Osteoarthritis, a chronic disease, is the most common joint disorder. Osteoarthritis can start to appear in middle age and by the time most people are around 70 they will have shown symptoms of this condition. This chronic condition causes the cartilage that is found between the bone joints to wear away, which in turn manifests in stiffness and pain. Osteoarthritis can also cause called bone spurs to grow around the joints. Although this condition is generally considered to be related to the aging process, much of the time the actual cause is unknown and many factors including metabolic, genetic, chemical and mechanical factors can play a role in its development. Over time the cartilage of the affected joint becomes rough and degenerates and as it disappears one ends up with bone rubbing on bone. Bony spurs can also develop around the joint.
While on occasion there may be no symptoms at all, generally symptoms include: a gradual and subtle onset of deep aching joint pain which might worsen after exercise and improve after rest; joint swelling; limited movement; morning stiffness; grating of the joint with motion and joint pain in rainy weather.
Diagnosis can be made after a physical exam shows the limited range of motion, joint swelling, tenderness and grating of a joint in motion. An x-ray will show the actual loss of joint space and any wearing down of the ends of the bones or possible bone spurs.
The general goal of traditional treatment is to relieve pain; increase the strength of the joint; improve joint mobility and minimizing any disabling effects. The specific treatment depends on which joints are involved. Treatment protocols can include medication such anti-inflammatory pain killers such as aspirin and ibuprofen; supplements like glucosamine and chondroitin sulfate; lifestyle changes like an exercise program; good nutrition; weight control; and more mechanical solutions like physical therapy, braces and surgery. Weight loss can reduce the risk of developing knee osteoarthritis in overweight women.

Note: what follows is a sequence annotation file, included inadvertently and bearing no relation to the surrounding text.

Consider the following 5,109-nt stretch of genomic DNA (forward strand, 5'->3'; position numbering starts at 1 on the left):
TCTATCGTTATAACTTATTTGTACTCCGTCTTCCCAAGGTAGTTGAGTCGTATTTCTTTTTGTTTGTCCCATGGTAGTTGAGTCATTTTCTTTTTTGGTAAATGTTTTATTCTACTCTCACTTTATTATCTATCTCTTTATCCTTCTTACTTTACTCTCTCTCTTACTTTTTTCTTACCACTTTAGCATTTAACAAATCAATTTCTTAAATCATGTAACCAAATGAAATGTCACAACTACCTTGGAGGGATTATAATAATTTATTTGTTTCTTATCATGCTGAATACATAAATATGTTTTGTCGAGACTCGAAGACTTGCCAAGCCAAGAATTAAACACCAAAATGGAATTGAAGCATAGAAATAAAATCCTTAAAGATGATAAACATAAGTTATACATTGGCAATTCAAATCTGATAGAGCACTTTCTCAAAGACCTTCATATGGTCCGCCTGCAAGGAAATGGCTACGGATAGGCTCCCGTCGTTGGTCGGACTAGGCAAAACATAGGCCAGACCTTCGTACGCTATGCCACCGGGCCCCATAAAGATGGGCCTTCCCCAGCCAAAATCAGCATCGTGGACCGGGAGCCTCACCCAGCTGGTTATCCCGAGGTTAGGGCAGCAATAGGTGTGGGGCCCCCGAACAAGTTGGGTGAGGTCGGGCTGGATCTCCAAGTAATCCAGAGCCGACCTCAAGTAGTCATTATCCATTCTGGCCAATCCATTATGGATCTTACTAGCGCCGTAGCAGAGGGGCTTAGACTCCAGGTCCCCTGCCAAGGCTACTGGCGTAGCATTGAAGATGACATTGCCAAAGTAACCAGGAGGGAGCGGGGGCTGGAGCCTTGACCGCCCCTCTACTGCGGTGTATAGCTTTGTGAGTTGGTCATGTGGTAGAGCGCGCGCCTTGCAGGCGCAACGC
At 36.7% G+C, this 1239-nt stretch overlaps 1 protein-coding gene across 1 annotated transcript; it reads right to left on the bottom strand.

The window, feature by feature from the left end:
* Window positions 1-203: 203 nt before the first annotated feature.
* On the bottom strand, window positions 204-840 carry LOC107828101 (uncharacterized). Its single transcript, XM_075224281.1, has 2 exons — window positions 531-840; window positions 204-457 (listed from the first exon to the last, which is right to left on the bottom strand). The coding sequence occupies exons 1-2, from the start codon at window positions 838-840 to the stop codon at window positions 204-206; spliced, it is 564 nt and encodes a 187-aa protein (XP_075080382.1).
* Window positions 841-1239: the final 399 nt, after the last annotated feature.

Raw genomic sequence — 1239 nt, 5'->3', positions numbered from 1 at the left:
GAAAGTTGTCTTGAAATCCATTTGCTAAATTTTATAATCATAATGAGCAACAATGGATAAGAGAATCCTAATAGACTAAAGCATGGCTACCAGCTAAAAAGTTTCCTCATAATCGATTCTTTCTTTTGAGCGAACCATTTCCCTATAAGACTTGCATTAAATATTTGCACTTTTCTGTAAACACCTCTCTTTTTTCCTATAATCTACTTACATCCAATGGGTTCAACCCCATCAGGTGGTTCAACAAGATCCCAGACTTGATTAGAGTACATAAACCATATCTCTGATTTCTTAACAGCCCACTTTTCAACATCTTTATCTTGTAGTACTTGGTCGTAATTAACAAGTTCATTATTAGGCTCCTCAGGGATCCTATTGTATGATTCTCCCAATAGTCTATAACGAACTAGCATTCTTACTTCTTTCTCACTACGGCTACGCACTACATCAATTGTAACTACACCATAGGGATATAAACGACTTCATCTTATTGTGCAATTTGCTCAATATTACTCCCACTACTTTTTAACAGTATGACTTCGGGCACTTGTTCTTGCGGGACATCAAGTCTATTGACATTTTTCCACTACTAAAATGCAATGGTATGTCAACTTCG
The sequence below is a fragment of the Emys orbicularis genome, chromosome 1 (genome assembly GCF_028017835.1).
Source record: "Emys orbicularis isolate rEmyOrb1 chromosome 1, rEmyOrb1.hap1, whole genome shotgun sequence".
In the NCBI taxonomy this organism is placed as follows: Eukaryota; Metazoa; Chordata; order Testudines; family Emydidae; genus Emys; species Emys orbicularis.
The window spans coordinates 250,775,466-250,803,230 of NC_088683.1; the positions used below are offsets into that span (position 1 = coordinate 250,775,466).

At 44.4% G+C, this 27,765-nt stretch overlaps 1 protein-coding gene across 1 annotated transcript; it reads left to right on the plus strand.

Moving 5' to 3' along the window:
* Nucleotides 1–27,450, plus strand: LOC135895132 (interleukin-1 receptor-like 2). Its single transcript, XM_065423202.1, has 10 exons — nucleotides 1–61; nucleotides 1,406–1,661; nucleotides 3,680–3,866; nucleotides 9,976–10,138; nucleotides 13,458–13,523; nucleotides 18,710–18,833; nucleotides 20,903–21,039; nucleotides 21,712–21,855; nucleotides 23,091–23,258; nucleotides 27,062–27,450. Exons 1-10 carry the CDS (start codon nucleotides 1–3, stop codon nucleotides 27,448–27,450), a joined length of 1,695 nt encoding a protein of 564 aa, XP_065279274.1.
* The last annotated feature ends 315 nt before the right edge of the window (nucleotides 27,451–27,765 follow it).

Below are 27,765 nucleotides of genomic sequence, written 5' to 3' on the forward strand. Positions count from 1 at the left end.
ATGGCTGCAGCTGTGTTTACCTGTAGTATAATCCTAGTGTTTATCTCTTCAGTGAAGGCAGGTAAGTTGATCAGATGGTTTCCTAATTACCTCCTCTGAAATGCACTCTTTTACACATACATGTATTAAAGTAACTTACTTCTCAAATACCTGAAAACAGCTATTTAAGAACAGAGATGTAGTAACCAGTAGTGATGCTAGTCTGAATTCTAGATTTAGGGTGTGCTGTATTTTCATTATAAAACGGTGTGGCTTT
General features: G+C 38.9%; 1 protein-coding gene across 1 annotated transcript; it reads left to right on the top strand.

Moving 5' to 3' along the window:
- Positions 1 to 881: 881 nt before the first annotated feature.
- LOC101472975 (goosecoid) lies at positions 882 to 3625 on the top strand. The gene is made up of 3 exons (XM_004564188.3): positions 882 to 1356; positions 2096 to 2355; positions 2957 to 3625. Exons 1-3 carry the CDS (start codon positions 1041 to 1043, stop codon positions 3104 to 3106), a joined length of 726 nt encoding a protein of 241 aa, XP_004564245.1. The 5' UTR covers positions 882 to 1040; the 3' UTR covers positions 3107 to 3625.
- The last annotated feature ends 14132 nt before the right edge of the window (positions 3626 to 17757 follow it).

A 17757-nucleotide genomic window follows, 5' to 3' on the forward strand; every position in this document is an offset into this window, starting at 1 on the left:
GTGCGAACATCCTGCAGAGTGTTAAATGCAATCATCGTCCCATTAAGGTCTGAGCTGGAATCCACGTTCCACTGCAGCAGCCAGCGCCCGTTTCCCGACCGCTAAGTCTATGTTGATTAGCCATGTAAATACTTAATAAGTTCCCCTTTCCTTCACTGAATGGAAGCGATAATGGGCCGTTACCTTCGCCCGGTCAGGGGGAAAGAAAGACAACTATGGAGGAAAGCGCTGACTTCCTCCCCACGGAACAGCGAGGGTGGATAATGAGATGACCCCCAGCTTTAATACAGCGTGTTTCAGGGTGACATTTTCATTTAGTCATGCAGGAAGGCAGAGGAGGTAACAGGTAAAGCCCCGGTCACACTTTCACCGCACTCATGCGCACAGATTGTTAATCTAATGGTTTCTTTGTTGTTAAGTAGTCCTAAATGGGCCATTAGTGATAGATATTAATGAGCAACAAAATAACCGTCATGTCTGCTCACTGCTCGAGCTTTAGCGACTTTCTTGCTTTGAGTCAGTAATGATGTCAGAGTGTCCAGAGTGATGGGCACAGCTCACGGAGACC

In the early stages massage can help to decrease pain and muscle spasm, as well as help to maintain the range of motion of the affected joint while promoting blood circulation. When there is inflammation manual lymph drainage can be helpful. Compresses can also be very helpful for the joint and muscle pain of osteoarthritis. and a castor oil compress is often recommended.
In a randomised, double-blind, placebo-controlled parallel group study for the treatment of dogs with osteoarthritis Innes JF, Fuller CJ, Grover ER, Kelly AL, Burn JFof the Department of Veterinary Clinical Science and Animal Husbandry, University of Liverpool, Small Animal Hospital, Crown Street, Liverpool studied the effects of P54FP is an extract of Indian and Javanese turmeric, Curcuma domestica and Curcuma xanthorrhiza respectively, which contains a mixture of active ingredients including curcuminoids and essential oils and found a statistically significant treatment effect in favour of P54FP.
Which could indicate that the essential oils of tumeric (Curcuma domestica) or (Curcuma xanthorrhiza) might be effective of osteoarthritis.
Analgesic oils to consider would include: angelica, aniseed, black pepper, cajuput, chamomile, cinnamon, citronella, clove, coriander, eucalyptus, elemi, fennel, fir, frankincense, geranium, ginger, helichrysum, juniper, laurel, lavender, lemongrass, marjoram, niaouli, nutmeg, peppermint, ravintsara, rosemary, thyme, yarrow.
Anti-inflammatory oils to consider would include: aniseed, cardamon, chamomile, citronella, clary sage, coriander, eucalyptus, fennel, frankincense, geranium, ginger, helichrysum, hyssop, lemongrass, marjoram, niaouli, orange, patchouli, peppermint, rosemary, sage, sandalwood, yarrow.
There are a number of ways in which essential oils can be used. Also ensure that you consider any possible contra-indications before choosing your blend.
When your heart speaks, take good notes. ~Judith Campbell